As one dog says to the other in Peter Steiner’s classic New Yorker cartoon– “On the Internet, nobody knows you’re a dog.”
Software downloaded from the Internet is similar to people on the Internet–it is hard to tell which ones are dogs–without help, which is what “application reputation” technology provides. “Application reputation” and “publisher reputation” are methods employed by Microsoft’s SmartScreen and other systems to distinguish good software from bad software as it is downloaded from the Internet. Reputation works similar to the way that we develop trust in other people– we study them over the course of multiple encounters or, if we don’t have prior experience with them, then we rely on others for information about reputation.
One way to tell if an application has a bad reputation is to check whether its fingerprint is on a blacklist. Just like the FBI, most anti-virus (AV) systems maintain databases of fingerprints belonging to malicious software. Whenever a new bad actor appears, its fingerprint is added to the AV database. This works in most cases. However, just like in the movies, some bad actors change their faces and fingerprints to escape detection. How do they do this? They make a slight change or variation in code in order to hide it from AV programs. Some of these are referred to as “polymorphic”, meaning that they can change their appearance in multiple ways. Just like a mutating virus, each time they run, they can potentially spawn into up to a million different varieties. Thus, blacklisting bad code quickly becomes a losing battle for polymorphic malware.
A whitelist is another technique for determining application reputation. Well-known code that has proven itself harmless over the years can be whitelisted. When known software with a good reputation tries to install or run on a machine where it has been whitelisted, the system can allow it. But what about new software? How do these application reputation systems identify whether new software is good or bad?
SmartScreen’s Application Reputation engine looks at whether the software has been blacklisted or whitelisted. It evaluates whether the software has been previously encountered by checking a large database of code that has been encountered using telemetry enabled on Windows machines. New, not-before-seen code will prompt an alert to the end user that the software has not established a reputation (i.e. not commonly downloaded from the Internet). A similar warning appears if the software has been signed with a code signing certificate, but the author or publisher has not yet established a reputation of trust. This latter concept is known as “publisher reputation.” As a software publisher gains better reputation, the likelihood of a warning diminishes. Application reputation for unsigned software is based on fingerprints while publisher reputation is based on signed software associated with a code signing certificate.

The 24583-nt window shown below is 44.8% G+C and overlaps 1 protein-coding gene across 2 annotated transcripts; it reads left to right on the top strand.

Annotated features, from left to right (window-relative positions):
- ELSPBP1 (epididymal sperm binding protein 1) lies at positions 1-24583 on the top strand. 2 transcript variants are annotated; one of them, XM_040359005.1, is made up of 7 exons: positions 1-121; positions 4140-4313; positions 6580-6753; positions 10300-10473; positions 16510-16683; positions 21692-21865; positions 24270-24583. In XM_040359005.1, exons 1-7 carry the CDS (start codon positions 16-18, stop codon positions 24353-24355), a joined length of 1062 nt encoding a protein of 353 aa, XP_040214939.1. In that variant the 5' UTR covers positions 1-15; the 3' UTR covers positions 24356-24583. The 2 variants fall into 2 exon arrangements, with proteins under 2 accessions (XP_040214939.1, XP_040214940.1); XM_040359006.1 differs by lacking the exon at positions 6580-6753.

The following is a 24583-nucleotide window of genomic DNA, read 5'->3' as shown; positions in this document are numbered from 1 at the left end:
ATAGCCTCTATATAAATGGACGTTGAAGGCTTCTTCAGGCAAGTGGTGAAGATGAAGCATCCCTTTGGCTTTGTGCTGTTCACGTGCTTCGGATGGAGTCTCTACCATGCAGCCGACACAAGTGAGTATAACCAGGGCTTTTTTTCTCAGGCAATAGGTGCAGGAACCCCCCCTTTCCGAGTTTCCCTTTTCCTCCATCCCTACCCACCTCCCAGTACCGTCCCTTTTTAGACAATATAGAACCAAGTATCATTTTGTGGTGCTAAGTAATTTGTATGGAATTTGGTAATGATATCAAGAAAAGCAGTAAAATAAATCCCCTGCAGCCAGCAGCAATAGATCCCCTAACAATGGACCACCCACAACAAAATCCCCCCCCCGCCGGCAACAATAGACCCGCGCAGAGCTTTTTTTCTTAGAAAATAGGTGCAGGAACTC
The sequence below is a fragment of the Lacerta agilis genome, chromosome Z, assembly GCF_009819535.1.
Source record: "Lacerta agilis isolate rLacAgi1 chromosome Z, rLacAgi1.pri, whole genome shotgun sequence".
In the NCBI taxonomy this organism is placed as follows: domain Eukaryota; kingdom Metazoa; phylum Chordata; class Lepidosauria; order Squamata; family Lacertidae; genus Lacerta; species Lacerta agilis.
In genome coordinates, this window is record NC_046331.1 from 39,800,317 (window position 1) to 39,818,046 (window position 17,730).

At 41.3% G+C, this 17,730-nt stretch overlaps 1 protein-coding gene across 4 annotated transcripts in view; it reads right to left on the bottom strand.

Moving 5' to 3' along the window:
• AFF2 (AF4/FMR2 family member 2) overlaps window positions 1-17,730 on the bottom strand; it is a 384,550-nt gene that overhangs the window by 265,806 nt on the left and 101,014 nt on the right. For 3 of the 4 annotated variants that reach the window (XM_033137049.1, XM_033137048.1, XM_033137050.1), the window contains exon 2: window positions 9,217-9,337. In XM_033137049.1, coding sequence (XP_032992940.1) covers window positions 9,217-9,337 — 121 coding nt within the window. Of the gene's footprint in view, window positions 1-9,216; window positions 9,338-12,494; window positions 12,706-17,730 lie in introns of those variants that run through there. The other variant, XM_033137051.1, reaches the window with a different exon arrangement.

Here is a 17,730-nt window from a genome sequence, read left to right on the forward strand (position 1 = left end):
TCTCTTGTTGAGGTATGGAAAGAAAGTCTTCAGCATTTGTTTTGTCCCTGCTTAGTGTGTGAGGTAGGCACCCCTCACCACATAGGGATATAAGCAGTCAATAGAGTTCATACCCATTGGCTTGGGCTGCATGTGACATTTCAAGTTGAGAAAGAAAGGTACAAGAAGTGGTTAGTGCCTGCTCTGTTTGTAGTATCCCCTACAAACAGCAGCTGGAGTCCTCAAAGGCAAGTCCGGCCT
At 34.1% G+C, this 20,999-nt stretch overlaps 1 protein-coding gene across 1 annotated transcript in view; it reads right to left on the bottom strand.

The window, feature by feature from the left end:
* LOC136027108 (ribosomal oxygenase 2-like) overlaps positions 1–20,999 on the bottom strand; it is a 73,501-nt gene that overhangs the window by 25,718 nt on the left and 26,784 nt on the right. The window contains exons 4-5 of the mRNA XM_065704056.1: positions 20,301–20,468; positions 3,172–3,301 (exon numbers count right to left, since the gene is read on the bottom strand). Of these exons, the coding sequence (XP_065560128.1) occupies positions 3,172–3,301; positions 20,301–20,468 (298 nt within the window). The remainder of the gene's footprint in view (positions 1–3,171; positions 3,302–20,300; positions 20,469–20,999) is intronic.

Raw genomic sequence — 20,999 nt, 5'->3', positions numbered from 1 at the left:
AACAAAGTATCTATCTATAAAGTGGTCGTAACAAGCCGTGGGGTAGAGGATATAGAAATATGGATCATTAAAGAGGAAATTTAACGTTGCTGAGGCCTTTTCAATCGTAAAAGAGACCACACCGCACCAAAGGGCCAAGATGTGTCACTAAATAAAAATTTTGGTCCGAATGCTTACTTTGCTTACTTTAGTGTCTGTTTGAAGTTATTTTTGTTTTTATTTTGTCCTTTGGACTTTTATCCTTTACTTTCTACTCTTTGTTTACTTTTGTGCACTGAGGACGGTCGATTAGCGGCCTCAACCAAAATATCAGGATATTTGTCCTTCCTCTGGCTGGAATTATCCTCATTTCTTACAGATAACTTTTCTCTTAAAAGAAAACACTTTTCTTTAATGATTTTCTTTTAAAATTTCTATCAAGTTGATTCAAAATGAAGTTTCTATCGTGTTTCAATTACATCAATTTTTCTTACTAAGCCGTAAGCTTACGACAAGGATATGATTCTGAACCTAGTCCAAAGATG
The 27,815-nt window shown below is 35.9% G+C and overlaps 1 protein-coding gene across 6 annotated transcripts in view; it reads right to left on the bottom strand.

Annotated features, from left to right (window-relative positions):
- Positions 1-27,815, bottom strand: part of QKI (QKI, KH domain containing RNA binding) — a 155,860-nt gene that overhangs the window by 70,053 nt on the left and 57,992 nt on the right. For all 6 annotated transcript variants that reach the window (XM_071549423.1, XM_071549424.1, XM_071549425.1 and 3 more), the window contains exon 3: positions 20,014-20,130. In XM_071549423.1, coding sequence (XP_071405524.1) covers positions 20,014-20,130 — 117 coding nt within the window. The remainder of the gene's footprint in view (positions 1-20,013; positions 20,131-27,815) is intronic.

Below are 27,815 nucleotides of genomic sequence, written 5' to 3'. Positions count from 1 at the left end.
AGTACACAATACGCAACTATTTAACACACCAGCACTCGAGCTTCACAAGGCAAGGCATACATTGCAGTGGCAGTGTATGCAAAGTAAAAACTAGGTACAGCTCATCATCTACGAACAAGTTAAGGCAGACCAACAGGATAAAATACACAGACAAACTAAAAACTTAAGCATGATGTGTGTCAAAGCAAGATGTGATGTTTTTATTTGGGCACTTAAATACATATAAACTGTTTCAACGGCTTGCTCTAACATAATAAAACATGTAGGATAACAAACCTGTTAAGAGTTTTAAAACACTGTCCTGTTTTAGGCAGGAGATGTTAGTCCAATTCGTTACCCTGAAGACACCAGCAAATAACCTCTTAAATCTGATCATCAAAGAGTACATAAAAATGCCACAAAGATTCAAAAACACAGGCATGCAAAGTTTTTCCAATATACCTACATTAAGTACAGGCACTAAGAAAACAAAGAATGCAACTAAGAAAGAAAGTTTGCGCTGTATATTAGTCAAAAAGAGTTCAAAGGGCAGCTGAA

One software publisher with a code signing certificate can digitally sign hundreds if not thousands of pieces of malware, so whitelists and blacklists can only go so far. Digital certificates can be revoked when signed malware is discovered, but how do they enable publisher reputation. Without getting into too much detail, the “subject name” in a code signing certificate identifies the Trusted Publisher of software that has been digitally signed. For an illustration of this, if a code signing certificate happens to have been saved on your Windows computer, then you can examine it by looking under “Trusted Publishers” in your certificate store. The name of a software publisher is listed in the “Subject” field of the certificate Publisher reputation systems use this certificate information to track the reputation of trusted publishers and the CAs that issue code signing certificates. Previously unknown publishers have zero reputation, while consistently good publishers can have a good reputation, based on prior history. CAs also earn reputation based on how well they do in screening out malware publishers to prevent them from obtaining code signing certificates.
In the short format of this blog post I haven’t had the time or space to address all aspects of application reputation and publisher reputation, so here are some final thoughts:
- No single technology or strategy can provide 100% security, but your security should be based on the concept of “defense in depth”
- While code signing certificates, application reputation, and publisher reputation help screen out bad actors, they don’t mean that any given publisher is trustworthy, honest, reputable in its business dealings, complies with the law, or is otherwise “safe”
- Your ultimate protection from risk associated with downloading and installing malware depends on you
Hopefully this post has provided you with a little bit of information about code signing certificates, application reputation, and publisher reputation, which are just a few of many ways that CAs and application software providers are improving Internet security.
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